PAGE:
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Turner v. Wall

United States District Court, D. Rhode Island

March 24, 2015

WAYMAN TURNER, Plaintiff,
v.
A.T. WALL, et al., Defendants.

MEMORANDUM AND ORDER

JOHN J. McCONNELL, Jr., District Judge.

Plaintiff Wayman Turner filed this lawsuit pro se under 18 U.S.C. § 1983, seeking relief against Defendant A.T. Wall, Director of the Rhode Island Department of Corrections ("RI DOC"), James Weeden, Assistant Director of the RI DOC, [1] and Joseph DiNitto, Associate Director of RI DOC, related to his classification status at the RI DOC and his subsequent transfer to the Florida Department of Corrections. This is Mr. Turner's second lawsuit in this Court regarding his treatment by RI DOC officials.[2] In the current lawsuit, Mr. Turner has filed original, amended, and supplemental Complaints.[3] (ECF Nos. 1, 19, 19-1). The Complaint essentially alleges that his undesirable classification in a high security, closely managed facility both in Rhode Island and later in Florida after an unwanted transfer to Florida was in retaliation for filing lawsuits against RI DOC officials. Id.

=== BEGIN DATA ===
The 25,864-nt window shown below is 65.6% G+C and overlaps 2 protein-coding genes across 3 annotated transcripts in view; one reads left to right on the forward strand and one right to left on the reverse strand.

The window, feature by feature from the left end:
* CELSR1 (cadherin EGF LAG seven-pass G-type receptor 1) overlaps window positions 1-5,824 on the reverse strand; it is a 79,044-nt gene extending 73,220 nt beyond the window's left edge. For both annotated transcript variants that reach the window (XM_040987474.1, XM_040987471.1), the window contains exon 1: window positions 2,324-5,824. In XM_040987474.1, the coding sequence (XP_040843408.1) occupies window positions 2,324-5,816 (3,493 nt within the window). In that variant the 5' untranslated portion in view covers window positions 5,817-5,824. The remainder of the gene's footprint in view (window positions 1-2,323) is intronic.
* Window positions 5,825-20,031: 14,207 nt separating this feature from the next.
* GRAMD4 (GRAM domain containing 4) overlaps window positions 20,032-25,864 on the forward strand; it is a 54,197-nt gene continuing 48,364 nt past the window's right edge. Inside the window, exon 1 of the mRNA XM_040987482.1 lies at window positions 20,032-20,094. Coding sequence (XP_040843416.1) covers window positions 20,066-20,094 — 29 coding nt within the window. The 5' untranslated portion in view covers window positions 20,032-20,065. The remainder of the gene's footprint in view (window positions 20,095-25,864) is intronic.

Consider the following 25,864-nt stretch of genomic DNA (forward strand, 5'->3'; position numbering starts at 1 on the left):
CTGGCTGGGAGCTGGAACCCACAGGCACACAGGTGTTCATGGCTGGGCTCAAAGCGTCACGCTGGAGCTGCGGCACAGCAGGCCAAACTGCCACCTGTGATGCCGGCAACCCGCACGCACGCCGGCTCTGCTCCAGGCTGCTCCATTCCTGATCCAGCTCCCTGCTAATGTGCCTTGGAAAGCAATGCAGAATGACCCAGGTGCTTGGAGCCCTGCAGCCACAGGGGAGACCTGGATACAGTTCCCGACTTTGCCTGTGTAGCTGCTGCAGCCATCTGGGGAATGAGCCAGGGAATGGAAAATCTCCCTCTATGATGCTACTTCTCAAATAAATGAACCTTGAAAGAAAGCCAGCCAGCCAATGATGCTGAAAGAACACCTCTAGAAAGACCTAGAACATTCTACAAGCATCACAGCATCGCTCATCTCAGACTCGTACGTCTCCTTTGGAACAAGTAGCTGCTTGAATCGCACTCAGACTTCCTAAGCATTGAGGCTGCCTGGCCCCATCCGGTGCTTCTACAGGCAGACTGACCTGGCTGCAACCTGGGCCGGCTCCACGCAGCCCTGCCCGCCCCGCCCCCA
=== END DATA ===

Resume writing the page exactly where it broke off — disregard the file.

Before the Court are six motions - the State Defendants' Motion to Dismiss Plaintiff's Amended and Supplemental Complaint (ECF No. 35) and Defendant James Weeden's Motion to Dismiss Plaintiff's Amended and Supplemental Complaint (ECF No. 40); Mr. Turner's Motion for an Order Compelling Discovery (ECF No. 48); Motion for Appointment of Counsel (ECF No. 50); Motion for Enforce and Further Relief (ECF No. 51); and Motion Under Catchall Rule (ECF No. 55).[4] Because Defendants' motions to dismiss, if decided in their favor, are dispositive of Mr. Turner's motions, the Court will turn its attention to those first.

I. FACTS[5]